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Let The Narcissist Worry About Their Own Problems

Updated on January 17, 2018
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The Little Shaman is a spiritual counselor, hypnotherapist, and a specialist in Cluster B personality disorders.

It's often the case with people who are in relationships with narcissists that they believe it is their job to be the narcissist's caregiver - a belief that is certainly not dissuaded by the narcissist. Quite the contrary, this belief is ingrained into narcissistic people's loved ones' heads. It's a pervasive belief in general, that people are responsible for the well-being of others. In some ways, this is true. When we drive a car, we are responsible for ourselves, our passengers and the other drivers on the road.

However, in the case of narcissistic relationships, this idea becomes twisted into something very different and toxic. In a narcissistic relationship, the narcissist believes the other person or other people are directly responsible for their well-being. They take no responsibility for their own well-being, instead insisting others are responsible for their emotions and how they get along in the world. They behave as if their problems are someone else's responsibility. Unfortunately, this often turns into a concrete dynamic in which the other people around them believe it, too. The relationship can become a situation where the narcissist is never expected to care for themselves and people run around trying to fix all of the narcissist's problems for them, either because the narcissist cannot or will not do so themselves.

This happens for many reasons. It could be that the person or people around the narcissist are codependent and believe they have to do what other people want in order to be loved or validated. It could be that the narcissist is abusive if their needs are not catered to. It could be the result of guilt piled on someone by the narcissist. Throughout their relationships, narcissists will continually place the responsibility for their feelings on the other person, claiming that they were made to feel a certain way, creating an atmosphere where they are perpetually offended or claiming to have constantly hurt feelings. They may use tantrums or suicidal threats to control the household until they get what they want, or threaten that they will create a catastrophe for the family if they are not appeased. They may use emotionally-loaded language, such as "Why don't you want me to be happy?" or "Why do you want me to suffer?" In this way, they foist the responsibility for their feelings and well-being onto other people. The message here is very clear: "I have a problem and you need to do something about it."

When the narcissist finally gets their way or is calmed down, all is serene again. This dynamic creates a situation where people must make the narcissist's feelings, wants and needs a priority or suffer. This reinforces the idea that other people are responsible for the narcissist's emotions and well-being, both to the narcissist and the people around them. It often becomes a vicious cycle where everybody is taking responsibility for the narcissist's well-being except for them. This often ends up doing more harm than good, as nobody can ever learn to tend to their own needs if they are not required to do so.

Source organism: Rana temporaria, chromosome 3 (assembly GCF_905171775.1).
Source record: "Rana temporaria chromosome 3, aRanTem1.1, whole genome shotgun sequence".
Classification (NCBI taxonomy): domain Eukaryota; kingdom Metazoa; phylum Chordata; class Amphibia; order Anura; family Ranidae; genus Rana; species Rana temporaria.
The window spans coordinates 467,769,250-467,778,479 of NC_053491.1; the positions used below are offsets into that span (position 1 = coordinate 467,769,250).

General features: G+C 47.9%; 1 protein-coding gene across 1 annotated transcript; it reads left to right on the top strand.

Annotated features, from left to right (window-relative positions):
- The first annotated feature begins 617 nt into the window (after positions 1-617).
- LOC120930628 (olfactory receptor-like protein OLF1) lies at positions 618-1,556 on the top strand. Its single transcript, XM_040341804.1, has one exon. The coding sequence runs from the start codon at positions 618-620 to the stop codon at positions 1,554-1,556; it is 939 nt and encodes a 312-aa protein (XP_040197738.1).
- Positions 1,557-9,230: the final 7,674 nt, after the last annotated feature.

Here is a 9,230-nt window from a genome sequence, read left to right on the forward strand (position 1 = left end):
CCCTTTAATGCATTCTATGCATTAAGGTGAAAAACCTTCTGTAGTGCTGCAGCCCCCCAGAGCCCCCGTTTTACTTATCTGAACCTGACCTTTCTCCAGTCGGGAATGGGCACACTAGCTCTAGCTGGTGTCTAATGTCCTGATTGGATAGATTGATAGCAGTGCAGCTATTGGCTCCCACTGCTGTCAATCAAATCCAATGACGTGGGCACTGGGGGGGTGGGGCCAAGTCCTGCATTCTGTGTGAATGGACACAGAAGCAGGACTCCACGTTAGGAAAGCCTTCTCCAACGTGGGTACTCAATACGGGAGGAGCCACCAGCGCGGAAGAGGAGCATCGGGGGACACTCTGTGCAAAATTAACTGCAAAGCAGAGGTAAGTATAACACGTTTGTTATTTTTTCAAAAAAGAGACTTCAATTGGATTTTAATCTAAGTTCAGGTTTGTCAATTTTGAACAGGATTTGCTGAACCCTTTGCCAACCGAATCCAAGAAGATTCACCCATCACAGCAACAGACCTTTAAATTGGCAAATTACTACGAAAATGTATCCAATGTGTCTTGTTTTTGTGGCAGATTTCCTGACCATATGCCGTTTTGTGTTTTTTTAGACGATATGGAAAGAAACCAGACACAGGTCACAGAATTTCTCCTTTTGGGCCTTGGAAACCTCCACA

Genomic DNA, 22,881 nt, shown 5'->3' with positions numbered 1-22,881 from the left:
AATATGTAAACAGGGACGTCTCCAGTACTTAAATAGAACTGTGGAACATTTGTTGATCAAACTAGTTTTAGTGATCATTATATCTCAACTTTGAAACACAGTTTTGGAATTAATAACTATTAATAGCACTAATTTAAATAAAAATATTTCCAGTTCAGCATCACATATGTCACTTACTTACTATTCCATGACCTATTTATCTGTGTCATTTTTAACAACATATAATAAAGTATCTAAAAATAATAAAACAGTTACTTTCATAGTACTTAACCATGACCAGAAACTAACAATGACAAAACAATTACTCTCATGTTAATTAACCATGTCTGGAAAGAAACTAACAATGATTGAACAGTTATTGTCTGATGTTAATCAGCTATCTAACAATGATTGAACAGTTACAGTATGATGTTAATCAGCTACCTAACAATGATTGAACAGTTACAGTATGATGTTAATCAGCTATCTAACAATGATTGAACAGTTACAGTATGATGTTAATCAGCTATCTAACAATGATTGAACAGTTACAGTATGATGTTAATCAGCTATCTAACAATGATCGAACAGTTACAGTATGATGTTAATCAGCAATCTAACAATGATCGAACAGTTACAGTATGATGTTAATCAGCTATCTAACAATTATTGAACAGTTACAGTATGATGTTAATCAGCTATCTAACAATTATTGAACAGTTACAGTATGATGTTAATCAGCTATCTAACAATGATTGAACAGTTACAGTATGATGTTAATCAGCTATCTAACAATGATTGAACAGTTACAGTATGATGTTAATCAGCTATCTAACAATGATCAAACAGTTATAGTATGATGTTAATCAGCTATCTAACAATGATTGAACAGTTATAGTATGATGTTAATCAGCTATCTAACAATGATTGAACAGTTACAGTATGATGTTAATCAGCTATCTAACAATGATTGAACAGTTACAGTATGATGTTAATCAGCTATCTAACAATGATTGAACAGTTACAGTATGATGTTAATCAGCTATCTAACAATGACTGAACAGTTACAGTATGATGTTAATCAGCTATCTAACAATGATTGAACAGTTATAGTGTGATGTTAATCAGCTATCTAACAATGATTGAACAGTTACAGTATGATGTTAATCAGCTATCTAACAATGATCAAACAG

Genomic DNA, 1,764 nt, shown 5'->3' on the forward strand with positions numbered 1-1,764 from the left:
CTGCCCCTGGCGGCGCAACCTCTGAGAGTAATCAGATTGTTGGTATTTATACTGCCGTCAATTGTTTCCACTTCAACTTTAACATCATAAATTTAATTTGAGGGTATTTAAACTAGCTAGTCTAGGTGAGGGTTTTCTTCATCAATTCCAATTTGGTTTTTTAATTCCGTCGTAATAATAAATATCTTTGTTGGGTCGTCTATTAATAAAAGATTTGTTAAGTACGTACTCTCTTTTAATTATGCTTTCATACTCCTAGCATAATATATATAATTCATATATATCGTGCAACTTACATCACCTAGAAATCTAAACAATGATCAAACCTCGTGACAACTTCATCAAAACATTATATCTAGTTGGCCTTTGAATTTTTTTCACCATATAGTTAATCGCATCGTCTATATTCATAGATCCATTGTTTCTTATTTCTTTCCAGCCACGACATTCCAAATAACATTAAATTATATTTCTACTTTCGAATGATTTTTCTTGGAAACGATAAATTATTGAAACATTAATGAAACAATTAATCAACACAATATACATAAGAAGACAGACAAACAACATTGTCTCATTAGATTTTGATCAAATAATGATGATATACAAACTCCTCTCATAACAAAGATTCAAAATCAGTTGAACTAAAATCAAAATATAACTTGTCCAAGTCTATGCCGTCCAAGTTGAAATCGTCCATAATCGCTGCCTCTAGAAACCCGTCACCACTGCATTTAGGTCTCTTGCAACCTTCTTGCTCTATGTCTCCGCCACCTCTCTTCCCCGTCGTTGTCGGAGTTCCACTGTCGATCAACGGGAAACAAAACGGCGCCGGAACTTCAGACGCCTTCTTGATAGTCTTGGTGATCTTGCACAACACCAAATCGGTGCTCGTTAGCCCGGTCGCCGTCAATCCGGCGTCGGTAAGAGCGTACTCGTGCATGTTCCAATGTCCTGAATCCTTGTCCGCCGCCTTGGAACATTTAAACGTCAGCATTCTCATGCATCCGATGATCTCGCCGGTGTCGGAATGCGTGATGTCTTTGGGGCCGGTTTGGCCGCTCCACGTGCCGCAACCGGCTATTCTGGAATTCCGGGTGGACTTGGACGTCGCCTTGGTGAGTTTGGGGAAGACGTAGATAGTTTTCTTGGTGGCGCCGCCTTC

Sometimes, people believe it is their duty to take care of other people in this way. Sometimes they believe they are doing the right thing, and they don't realize that they are actually hurting the narcissist by agreeing to take responsibility for them. These people often become angry at the suggestion that we are not responsible for other people's feelings or well-being. We will often see people who are upset on the narcissist's behalf asking why narcissists are being so callously painted and if should we all just forget about being compassionate human beings and abandon them to their awful, lonely fates. The very way this type of thing is phrased imples that other people are responsible for the narcissist's well-being, and that to disagree with that means someone is not compassionate enough. It implies that somehow narcissists won't meet that awful fate if somebody else does something about it.

This is, of course, not only not true but it's also exactly what narcissists themselves believe. They are miserable and hurting and needing and somebody needs to do something about that. The idea that this person should be them does not cross their minds. This is just like the way a little kid expects their parents to make everything better and take care of their problems. The problem is, narcissists are not children. They are adults and they are responsible for their own well-being. The fact that they are either unwilling or unable to shoulder that responsibility does not change this fact. The narcissist's well-being is not your responsibility. You can't save someone from themselves.

It can be hard to train yourself out of this way of thinking, especially when it's been reinforced with such strong emotions like guilt. However, it is not your responsibility to look after the emotions, the well-being or anything else of a grown adult. It's theirs. You don't have to carry that burden around anymore. It's OK to create boundaries. It's OK to say no. It's OK to say, "It's not my job to make you happy." It's OK to say, "Your feelings are your responsibility, not mine." Narcissists are not a special case, regardless of what they think. They have to carry their own problems and solve them, just like everyone else.

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